Wednesday, April 01, 2009

Obama Energy Policy: Head On With a Truck? Don’t Touch the Brakes! Speed Up

Obama’s singular focus on renewable energy and introducing a cap-and-trade regime runs counter to both economic rationality and current energy trends to the point of guaranteeing its inevitable failure to the huge economic detriment of the country. For the fact is that as the president starts imposing his green agenda on America, the renewable energy bubbles of the Left have burst, even as the world witnesses the astounding comeback of the kind of energy Mr. Obama scrupulously avoids mentioning – nuclear power….Green Bubbles Burst, Jamie Glazov with Alex Alexiev, Hudson Institute Fellow, 3/31/09

You didn’t hear it here first. Even deep ecology types acknowledge that nuclear reactors of modern design a) can’t melt down, b) don’t produce any greenhouse gases, and c) make a lot of otherwise impossible dreams, such as smart highways and all-electric vehicles, possible. Why is it then, like a five-foot-six guard attempting to go up with Shaquille O’Neal, the President keeps trying to block a shot that everybody knows should go through the hoop? Why indeed?

Jim Cramer, the CNBC commentator whose madcap prognostications have gotten him into hot water, made a very perceptive remark about the President a few weeks back. He said that, contrary to his own hopes as an Obama supporter, the country had elected a Lenin. What could that parallel possibly illuminate other than Cramer's penchant for theater?

Obama is clearly not a dictator in the sense that Lenin was. In Lenin’s first year, the Chekha, secret police for the Bolsheviks, were killing forty thousand people a month. But the President does share a dominant trait of Lenin’s, one noted by many writers, from Hannah Arendt to a succession of biographers. Lenin had a hieratic mind, one solely dependent for its judgments and actions on close reading of texts. Experience, facts as plain as the nose on his face, was not allowed to intervene in his decisions. Choices were made solely on the textbook analysis of Engels and Marx, whose primary subject was a radically different kind of industrial society. Lenin presumed these texts, not the consequences of Bolsheviks acts, had universal import because the writing was sound. Contradictory experience was an unfortunate contradiction, to be done away with more murders by the secret police. In other words, he was not capable of assessing the real world. His actions took place on an entirely literary plane, as if the world were a work of art and he a painter on its canvas.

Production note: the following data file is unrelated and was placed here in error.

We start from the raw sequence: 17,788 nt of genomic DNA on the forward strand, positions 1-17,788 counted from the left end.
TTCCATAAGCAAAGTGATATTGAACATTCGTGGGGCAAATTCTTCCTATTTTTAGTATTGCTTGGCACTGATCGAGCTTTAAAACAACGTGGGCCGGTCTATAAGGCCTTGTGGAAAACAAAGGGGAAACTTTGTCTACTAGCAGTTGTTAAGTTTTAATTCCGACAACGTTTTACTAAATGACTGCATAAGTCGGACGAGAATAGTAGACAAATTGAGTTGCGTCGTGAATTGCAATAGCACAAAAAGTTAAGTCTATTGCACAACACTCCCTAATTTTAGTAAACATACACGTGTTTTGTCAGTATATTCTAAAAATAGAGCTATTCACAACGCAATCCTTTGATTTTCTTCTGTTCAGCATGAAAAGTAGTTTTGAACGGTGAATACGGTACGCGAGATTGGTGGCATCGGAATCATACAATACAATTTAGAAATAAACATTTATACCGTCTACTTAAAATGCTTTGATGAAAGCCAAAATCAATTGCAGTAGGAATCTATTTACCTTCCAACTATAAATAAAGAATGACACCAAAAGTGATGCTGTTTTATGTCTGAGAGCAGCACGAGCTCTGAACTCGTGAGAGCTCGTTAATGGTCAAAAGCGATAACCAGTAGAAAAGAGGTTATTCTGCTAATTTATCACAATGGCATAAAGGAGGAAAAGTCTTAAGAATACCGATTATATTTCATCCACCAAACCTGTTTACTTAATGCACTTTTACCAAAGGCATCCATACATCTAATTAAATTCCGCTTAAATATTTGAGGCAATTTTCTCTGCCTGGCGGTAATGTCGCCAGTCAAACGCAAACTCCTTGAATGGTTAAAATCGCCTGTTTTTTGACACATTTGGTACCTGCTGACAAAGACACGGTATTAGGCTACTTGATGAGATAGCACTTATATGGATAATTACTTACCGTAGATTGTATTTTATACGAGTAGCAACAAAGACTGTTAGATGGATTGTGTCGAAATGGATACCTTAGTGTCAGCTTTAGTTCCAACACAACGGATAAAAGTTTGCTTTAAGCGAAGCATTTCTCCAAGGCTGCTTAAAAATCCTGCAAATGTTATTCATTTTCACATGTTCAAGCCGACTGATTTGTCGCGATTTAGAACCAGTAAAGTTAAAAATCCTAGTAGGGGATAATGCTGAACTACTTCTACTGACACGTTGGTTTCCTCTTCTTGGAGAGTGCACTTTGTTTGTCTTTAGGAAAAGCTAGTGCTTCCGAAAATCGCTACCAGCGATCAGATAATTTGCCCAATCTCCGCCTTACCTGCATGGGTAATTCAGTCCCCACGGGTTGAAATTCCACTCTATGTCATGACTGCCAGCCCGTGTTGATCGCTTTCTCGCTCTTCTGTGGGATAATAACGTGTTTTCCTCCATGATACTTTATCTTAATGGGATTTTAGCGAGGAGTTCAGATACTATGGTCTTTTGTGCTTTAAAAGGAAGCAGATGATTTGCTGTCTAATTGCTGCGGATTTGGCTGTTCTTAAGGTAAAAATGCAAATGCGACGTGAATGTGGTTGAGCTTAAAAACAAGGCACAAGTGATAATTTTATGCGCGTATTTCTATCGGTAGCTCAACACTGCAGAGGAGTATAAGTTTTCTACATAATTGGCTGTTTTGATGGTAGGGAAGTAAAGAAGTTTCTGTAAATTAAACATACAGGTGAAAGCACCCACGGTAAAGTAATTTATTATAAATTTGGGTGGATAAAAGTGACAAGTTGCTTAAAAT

Denying the contingent, as the twentieth century histories of Germany, the USSR, and Japan demonstrate, is the surest route to national suicide. The consequence of Lenin was Stalin, who killed twenty to thirty million Russians before World War II even started. A leadership that cannot acknowledge the practical consequences of its actions, that works solely from abstractions and theories, will inevitably lead its constituencies into disaster. This is the ultimate danger in politics, especially in mob politics (discussed in the Imperial Dream entry below). The mob's leader is the personification of the crowd; they aren't interested in contradictions with their mass assumptions. They expect the leader to liquidate differences of opinion to satisfy their own desire for the fulfillment of a fantasy or an abstract belief.
And we have witnessed this time and again from leaders, some of whom, in their private lives, were fairly decent men.

Alexiev sums up his fears for our own apocalypse evenly:

Worse may be in store. If Obama’s dubious energy agenda is rammed through Congress, as seems likely, not only are Americans going to be saddled with a crushing tax burden, courtesy of the bogus cap-and-trade scheme, but the country’s economic competitiveness could suffer a lasting if not irreparable damage. Such are the wages of our renewable delusions…(Green Bubbles Burst, Alexiev & Glazov, FrontPage Magazine…(cont’d)

Glazov and Alexiev, both survivors of the worst nightmare of the 20th century in the USSR, know of what they speak. Do you?


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